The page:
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Title: Eigen-based machine learning techniques for complex and hyper-complex processing
Author: Enshaeifar, Shirin
ISNI:       0000 0004 5923 424X
Awarding Body: University of Surrey
Current Institution: University of Surrey
Date of Award: 2016
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One of the earlier works on eigen-based techniques for the hyper-complex domain of quaternions was on “quaternion principal component analysis of colour images”. The results of this work are still instructive in many aspects. First, it showed how naturally the quaternion domain accounts for the coupling between the dimensions of red, blue and green of an image, hence its suitability for multichannel processing. Second, it was clear that there was a lack of eigen-based techniques for such a domain, which explains the non-trivial gap in the literature. Third, the lack of such eigen-based quaternion tools meant that the scope and the applications of quaternion signal processing were quite limited, especially in the field of biomedicine. And fourth, quaternion principal component analysis made use of complex matrix algebra, which reminds us that the complex domain lays the building blocks of the quaternion domain, and therefore any research endeavour in quaternion signal processing should start with the complex domain. As such, the first contribution of this thesis lies in the proposition of complex singular spectrum analysis. That research provided a deep understanding and an appreciation of the intricacies of the complex domain and its impact on the quaternion domain. As the complex domain offers one degree of freedom over the real domain, the statistics of a complex variable x has to be augmented with its complex conjugate x*, which led to the term augmented statistics. This recent advancement in complex statistics was exploited in the proposed complex singular spectrum analysis. The same statistical notion was used in proposing novel quaternion eigen-based techniques such as the quaternion singular spectrum analysis, the quaternion uncorrelating transform, and the quaternion common spatial patterns. The latter two methods highlighted an important gap in the literature – there were no algebraic methods that solved the simultaneous diagonalisation of quaternion matrices. To address this issue, this thesis also presents new fundamental results on quaternion matrix factorisations and explores the depth of quaternion algebra. To demonstrate the efficacy of these methods, real-world problems mainly in biomedical engineering were considered. First, the proposed complex singular spectrum analysis successfully addressed an examination of schizophrenic data through the estimation of the event-related potential of P300. Second, the automated detection of the different stages of sleep was made possible using the proposed quaternion singular spectrum analysis. Third, the proposed quaternion common spatial patterns facilitated the discrimination of Parkinsonian patients from healthy subjects. To illustrate the breadth of the proposed eigen-based techniques, other areas of applications were also presented, such as in wind and financial forecasting, and Alamouti-based communication problems. Finally, a preliminary work is made available to suggest that the next step from this thesis is to move from static models (eigen-based models) to dynamic models (such as tracking models).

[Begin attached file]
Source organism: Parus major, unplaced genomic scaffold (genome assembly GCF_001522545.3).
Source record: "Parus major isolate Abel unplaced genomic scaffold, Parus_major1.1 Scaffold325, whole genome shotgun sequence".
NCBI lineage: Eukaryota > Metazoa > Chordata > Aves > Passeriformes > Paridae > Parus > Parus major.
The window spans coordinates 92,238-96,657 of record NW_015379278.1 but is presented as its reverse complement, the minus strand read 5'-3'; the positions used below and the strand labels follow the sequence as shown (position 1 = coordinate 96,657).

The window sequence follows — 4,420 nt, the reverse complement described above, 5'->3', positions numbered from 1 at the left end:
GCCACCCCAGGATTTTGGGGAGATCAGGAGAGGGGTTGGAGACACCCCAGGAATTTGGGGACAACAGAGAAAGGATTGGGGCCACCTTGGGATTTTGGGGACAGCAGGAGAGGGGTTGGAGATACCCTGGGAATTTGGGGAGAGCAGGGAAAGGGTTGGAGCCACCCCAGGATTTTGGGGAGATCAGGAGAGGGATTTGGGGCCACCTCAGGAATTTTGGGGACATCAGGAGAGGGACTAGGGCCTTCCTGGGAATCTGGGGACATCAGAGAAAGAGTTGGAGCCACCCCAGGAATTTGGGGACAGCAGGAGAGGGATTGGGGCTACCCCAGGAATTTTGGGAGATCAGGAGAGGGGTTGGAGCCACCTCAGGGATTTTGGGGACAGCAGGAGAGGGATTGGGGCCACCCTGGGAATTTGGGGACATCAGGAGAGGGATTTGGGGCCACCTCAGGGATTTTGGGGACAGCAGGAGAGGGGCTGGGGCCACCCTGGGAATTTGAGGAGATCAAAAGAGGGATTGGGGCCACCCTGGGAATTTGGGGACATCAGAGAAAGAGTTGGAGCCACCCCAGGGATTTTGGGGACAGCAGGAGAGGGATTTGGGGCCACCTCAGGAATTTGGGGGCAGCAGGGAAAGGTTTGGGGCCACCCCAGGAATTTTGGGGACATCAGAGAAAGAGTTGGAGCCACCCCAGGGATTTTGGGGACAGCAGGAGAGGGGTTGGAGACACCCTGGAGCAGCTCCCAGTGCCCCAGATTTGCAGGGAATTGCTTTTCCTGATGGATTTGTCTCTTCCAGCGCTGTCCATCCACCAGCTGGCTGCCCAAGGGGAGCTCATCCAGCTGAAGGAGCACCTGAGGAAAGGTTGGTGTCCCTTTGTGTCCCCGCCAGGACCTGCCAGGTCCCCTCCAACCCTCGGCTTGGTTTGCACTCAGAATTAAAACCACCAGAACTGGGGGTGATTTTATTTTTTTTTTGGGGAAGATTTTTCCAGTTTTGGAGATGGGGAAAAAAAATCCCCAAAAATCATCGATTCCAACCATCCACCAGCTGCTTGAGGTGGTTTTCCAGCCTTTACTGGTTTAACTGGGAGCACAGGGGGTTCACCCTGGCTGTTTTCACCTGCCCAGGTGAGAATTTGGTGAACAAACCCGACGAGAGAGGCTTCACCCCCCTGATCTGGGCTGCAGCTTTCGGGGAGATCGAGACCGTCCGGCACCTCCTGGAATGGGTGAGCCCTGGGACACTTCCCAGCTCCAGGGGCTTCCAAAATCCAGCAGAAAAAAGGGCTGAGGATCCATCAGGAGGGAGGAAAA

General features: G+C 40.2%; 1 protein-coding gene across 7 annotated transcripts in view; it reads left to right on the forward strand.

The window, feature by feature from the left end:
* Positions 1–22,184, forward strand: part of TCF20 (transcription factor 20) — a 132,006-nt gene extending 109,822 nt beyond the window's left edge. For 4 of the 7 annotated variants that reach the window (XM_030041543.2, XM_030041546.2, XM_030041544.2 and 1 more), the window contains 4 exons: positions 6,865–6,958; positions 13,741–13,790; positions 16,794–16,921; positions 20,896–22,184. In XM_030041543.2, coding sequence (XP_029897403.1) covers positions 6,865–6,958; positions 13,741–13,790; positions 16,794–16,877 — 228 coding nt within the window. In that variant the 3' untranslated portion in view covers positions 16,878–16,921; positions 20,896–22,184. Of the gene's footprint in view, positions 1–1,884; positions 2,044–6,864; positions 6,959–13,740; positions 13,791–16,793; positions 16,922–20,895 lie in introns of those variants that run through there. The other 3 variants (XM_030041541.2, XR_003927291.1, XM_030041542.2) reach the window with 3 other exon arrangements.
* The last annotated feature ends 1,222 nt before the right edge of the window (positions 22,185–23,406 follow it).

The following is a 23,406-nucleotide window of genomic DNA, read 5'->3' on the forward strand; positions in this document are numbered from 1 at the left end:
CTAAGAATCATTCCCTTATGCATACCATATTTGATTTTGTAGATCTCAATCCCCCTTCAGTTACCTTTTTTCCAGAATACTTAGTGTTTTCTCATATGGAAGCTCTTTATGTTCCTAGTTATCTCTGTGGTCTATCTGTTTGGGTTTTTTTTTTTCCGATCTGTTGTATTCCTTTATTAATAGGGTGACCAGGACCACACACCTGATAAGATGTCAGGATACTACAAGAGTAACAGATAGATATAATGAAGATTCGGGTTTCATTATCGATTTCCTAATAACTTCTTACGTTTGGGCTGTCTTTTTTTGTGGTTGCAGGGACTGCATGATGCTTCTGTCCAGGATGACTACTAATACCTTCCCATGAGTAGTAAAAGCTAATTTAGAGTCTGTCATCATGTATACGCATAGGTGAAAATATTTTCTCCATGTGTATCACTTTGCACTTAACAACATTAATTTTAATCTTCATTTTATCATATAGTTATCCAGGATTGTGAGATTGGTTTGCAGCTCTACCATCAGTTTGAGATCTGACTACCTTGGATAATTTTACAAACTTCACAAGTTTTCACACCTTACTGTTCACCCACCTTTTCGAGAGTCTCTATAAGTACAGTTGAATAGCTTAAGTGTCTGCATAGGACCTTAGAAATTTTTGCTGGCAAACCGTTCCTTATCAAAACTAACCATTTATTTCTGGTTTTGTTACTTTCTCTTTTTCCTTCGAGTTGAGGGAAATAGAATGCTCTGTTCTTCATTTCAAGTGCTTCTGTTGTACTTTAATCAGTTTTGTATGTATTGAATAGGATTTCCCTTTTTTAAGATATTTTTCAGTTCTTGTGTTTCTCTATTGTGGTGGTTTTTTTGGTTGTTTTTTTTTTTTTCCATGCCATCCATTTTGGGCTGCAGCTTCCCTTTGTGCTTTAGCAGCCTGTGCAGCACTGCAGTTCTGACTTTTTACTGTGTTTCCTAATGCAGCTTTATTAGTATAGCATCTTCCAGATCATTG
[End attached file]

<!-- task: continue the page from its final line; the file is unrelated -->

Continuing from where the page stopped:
Supervisor: Cheong Took, Clive Sponsor: University of Surrey
Qualification Name: Thesis (Ph.D.) Qualification Level: Doctoral
EThOS ID:  DOI: Not available